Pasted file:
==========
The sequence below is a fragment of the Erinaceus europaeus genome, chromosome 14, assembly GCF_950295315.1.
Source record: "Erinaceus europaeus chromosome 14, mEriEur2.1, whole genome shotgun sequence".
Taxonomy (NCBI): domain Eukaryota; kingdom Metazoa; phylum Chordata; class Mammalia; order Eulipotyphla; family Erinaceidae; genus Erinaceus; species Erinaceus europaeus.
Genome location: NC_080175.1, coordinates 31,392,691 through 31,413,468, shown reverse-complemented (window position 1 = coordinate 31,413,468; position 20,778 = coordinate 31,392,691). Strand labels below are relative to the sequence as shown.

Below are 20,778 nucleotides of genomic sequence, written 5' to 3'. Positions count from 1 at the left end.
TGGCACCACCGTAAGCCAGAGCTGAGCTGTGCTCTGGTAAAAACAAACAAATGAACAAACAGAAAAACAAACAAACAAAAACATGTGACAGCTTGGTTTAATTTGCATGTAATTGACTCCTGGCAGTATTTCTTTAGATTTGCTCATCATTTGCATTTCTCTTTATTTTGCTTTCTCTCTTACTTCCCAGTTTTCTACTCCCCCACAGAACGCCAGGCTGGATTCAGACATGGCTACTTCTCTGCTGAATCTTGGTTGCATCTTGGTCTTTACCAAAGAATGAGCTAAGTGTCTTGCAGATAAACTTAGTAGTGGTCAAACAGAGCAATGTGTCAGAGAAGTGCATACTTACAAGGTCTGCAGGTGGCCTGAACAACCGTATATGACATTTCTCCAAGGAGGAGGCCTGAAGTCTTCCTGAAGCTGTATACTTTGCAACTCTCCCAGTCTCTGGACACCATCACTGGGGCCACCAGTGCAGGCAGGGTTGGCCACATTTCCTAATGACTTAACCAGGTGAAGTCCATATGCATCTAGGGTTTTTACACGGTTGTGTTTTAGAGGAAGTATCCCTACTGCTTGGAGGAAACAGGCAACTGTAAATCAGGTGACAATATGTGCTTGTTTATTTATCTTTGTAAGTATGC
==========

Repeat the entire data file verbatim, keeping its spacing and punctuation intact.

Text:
The sequence below is a fragment of the Erinaceus europaeus genome, chromosome 14, assembly GCF_950295315.1.
Source record: "Erinaceus europaeus chromosome 14, mEriEur2.1, whole genome shotgun sequence".
Taxonomy (NCBI): domain Eukaryota; kingdom Metazoa; phylum Chordata; class Mammalia; order Eulipotyphla; family Erinaceidae; genus Erinaceus; species Erinaceus europaeus.
Genome location: NC_080175.1, coordinates 31,392,691 through 31,413,468, shown reverse-complemented (window position 1 = coordinate 31,413,468; position 20,778 = coordinate 31,392,691). Strand labels below are relative to the sequence as shown.

Below are 20,778 nucleotides of genomic sequence, written 5' to 3'. Positions count from 1 at the left end.
TGGCACCACCGTAAGCCAGAGCTGAGCTGTGCTCTGGTAAAAACAAACAAATGAACAAACAGAAAAACAAACAAACAAAAACATGTGACAGCTTGGTTTAATTTGCATGTAATTGACTCCTGGCAGTATTTCTTTAGATTTGCTCATCATTTGCATTTCTCTTTATTTTGCTTTCTCTCTTACTTCCCAGTTTTCTACTCCCCCACAGAACGCCAGGCTGGATTCAGACATGGCTACTTCTCTGCTGAATCTTGGTTGCATCTTGGTCTTTACCAAAGAATGAGCTAAGTGTCTTGCAGATAAACTTAGTAGTGGTCAAACAGAGCAATGTGTCAGAGAAGTGCATACTTACAAGGTCTGCAGGTGGCCTGAACAACCGTATATGACATTTCTCCAAGGAGGAGGCCTGAAGTCTTCCTGAAGCTGTATACTTTGCAACTCTCCCAGTCTCTGGACACCATCACTGGGGCCACCAGTGCAGGCAGGGTTGGCCACATTTCCTAATGACTTAACCAGGTGAAGTCCATATGCATCTAGGGTTTTTACACGGTTGTGTTTTAGAGGAAGTATCCCTACTGCTTGGAGGAAACAGGCAACTGTAAATCAGGTGACAATATGTGCTTGTTTATTTATCTTTGTAAGTATGC